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What's the Average Cost of Apartment Utilities?

written by: Valerie Tandoi•edited by: Jean Scheid•updated: 10/4/2011

Looking to move into a new apartment? When planning your budget, don't forget to include the cost of utilities. Average apartment utilities costs can depend on factors such as location and square footage.

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    Apartment Utilities

    Make sure that you can afford your utilities. 

    When determining how much you can afford to pay in rent for your next apartment, don't forget to figure out what your average apartment utilities costs will be. It is important to research and ask questions when picking out a new apartment, especially if you are moving to a different city or upgrading from a one bedroom apartment to a larger apartment with more square footage and multiple bedrooms. Gas and electricity are two basic utilities that can add up fast if they are not included in the price of your rent.

    If you are moving to an area with very hot summers or extremely cold winters you need to keep in mind that your gas and electric bills may sky rocket during those seasons. The water bill is included in many apartment complexes, but there are still some places that may charge lower rent but leave the apartment occupant responsible for this payment. In addition to these necessities, don't forget to include optional utilities in your budget. Utilities such as a telephone, Internet and cable are always the renter's responsibility. If having these amenities are important to you, make sure that you choose packages in your price range.

    Image Credit (Free Digital Photos)

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    How Much Do Utilities Typically Cost?

    There is no one magic number to determine how much your utilities will cost. Average apartment utilities costs can vary greatly based on usage, the size of your apartment and the metropolitan area that you live in. In general, paying for utilities in small town Nebraska will cost you less than paying for utilities in New York City. Since utilities can vary from place to place, most leasing agents at apartment complexes can offer you some ball park numbers based on the average bill that other renters in the complex pay.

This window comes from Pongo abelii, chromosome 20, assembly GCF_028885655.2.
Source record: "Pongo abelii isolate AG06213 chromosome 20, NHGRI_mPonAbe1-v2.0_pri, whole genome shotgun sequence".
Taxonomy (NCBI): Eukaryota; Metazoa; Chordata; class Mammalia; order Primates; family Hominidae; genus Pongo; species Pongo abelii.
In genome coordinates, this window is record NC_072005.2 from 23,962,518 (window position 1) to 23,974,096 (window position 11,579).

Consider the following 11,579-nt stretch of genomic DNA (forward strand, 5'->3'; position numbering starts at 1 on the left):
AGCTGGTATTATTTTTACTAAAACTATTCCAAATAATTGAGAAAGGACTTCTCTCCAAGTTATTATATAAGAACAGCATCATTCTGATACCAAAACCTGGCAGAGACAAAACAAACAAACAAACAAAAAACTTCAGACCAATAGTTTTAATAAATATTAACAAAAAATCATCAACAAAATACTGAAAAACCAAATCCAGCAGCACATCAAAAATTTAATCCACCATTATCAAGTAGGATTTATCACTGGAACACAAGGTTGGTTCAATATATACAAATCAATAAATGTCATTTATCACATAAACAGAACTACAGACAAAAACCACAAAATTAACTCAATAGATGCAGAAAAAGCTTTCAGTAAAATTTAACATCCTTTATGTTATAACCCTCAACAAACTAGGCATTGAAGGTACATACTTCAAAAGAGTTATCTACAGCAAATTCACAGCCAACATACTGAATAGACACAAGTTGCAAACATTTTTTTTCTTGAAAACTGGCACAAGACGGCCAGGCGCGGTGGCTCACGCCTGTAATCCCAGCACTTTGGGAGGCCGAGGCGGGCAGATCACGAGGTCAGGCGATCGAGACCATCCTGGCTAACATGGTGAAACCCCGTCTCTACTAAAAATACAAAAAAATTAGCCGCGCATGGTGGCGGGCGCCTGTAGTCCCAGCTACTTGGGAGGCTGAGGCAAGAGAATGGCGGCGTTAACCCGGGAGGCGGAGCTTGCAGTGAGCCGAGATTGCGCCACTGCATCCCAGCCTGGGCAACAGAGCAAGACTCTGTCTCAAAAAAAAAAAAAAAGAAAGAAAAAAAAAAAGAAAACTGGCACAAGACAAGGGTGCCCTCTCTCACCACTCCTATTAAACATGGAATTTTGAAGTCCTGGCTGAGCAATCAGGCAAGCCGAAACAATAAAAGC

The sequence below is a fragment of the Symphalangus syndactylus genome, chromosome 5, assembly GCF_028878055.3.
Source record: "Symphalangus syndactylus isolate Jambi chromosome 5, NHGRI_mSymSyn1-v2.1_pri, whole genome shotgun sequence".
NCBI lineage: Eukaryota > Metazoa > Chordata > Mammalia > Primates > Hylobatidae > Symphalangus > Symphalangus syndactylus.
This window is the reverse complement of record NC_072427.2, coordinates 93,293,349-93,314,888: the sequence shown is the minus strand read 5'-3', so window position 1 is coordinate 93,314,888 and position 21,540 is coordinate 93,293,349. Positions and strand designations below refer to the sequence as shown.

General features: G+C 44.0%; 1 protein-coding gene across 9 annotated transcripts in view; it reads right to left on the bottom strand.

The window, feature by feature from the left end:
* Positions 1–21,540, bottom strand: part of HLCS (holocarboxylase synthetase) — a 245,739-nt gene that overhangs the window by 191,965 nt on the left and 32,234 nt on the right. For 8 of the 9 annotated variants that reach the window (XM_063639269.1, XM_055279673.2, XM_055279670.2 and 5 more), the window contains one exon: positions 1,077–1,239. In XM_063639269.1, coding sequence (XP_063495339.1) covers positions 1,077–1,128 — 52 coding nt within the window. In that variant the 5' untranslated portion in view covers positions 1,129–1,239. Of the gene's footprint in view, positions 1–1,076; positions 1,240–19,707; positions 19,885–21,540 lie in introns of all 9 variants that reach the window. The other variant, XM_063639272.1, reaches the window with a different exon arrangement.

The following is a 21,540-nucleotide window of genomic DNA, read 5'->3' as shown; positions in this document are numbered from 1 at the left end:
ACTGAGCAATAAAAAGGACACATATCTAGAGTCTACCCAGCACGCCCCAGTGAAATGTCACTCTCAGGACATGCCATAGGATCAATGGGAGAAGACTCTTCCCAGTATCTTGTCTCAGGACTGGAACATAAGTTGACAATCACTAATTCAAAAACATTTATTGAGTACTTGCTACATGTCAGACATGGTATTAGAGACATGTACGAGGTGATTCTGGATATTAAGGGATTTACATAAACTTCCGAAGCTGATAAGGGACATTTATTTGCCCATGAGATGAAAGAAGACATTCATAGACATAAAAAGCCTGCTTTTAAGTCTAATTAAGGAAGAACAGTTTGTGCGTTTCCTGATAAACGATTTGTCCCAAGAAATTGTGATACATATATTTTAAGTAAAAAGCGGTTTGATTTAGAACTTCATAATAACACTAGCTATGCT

According to the WhiteFence Index, the national average for an electric bill is around $107 a month and the national average for a gas bill is $23 a month. However, depending on your personal usage, your own electric bill might be as low as $26 or as high as $170 dollars. It is best to do research by talking to leasing agents and local residents in your area of choice.

    There are also ways to make your own utility bills even lower than the average for your apartment complex. Buying energy saving light bulbs or opening windows instead of blasting the air conditioner can help to lower your bill. When making your budget, it is always best to aim for a higher figure. If you overestimate, you will find yourself with a nice little bundle of savings after a few months.

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    Questions to Ask

    When you do a walk-through of your potential new residence with your leasing agent, don't be afraid to speak up and ask plenty of questions related to utilities. Smart questions to ask include:

    • What utilities are included in the price of the rent?
    • Does each apartment have an individual water heater? Or do multiple units share a water heater?
    • What is the average monthly bill for utilities that are not covered?
    • Are there cable jacks in the apartment?
    • How many phone jacks are in the apartment?
    • What cable companies provide service to the area?
    • Does the apartment include a washer and dryer?
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    Finding Out You Can't Afford Your Utilities

    If you have been happily living in your new apartment and suddenly lose your job or you start getting utility bills that are more than you budgeted for do not panic. The worst thing that you can do is to stop paying your utility bills all together. Reach out to your electric company and see if they can restructure your payment plan or spread your higher payments out over a longer amount of time. If the company will not work with you, try applying for public assistance through the Low Income Home Energy Assistance Program. Through this program the U.S. Department of Health and Services may qualify you to receive some bill paying assistance toward your utilities until you get back on your feet.

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    WhiteFence Index: Comparing Utility Prices- Questions to Ask Before You Sign a Lease-